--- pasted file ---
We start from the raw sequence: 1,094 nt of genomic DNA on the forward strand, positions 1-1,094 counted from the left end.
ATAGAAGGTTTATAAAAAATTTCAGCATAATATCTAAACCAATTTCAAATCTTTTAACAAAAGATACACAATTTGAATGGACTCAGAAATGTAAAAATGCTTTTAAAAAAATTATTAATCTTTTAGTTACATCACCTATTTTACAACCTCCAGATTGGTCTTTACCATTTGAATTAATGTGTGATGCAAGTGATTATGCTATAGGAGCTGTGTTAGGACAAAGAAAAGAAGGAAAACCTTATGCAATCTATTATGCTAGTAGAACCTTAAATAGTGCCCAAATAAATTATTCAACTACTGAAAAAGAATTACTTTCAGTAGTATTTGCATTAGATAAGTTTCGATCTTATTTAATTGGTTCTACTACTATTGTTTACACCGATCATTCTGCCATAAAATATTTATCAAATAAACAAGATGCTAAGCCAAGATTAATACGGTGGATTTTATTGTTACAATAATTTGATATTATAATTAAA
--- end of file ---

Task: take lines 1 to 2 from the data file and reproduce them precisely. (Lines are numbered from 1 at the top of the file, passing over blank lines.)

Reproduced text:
We start from the raw sequence: 1,094 nt of genomic DNA on the forward strand, positions 1-1,094 counted from the left end.
ATAGAAGGTTTATAAAAAATTTCAGCATAATATCTAAACCAATTTCAAATCTTTTAACAAAAGATACACAATTTGAATGGACTCAGAAATGTAAAAATGCTTTTAAAAAAATTATTAATCTTTTAGTTACATCACCTATTTTACAACCTCCAGATTGGTCTTTACCATTTGAATTAATGTGTGATGCAAGTGATTATGCTATAGGAGCTGTGTTAGGACAAAGAAAAGAAGGAAAACCTTATGCAATCTATTATGCTAGTAGAACCTTAAATAGTGCCCAAATAAATTATTCAACTACTGAAAAAGAATTACTTTCAGTAGTATTTGCATTAGATAAGTTTCGATCTTATTTAATTGGTTCTACTACTATTGTTTACACCGATCATTCTGCCATAAAATATTTATCAAATAAACAAGATGCTAAGCCAAGATTAATACGGTGGATTTTATTGTTACAATAATTTGATATTATAATTAAA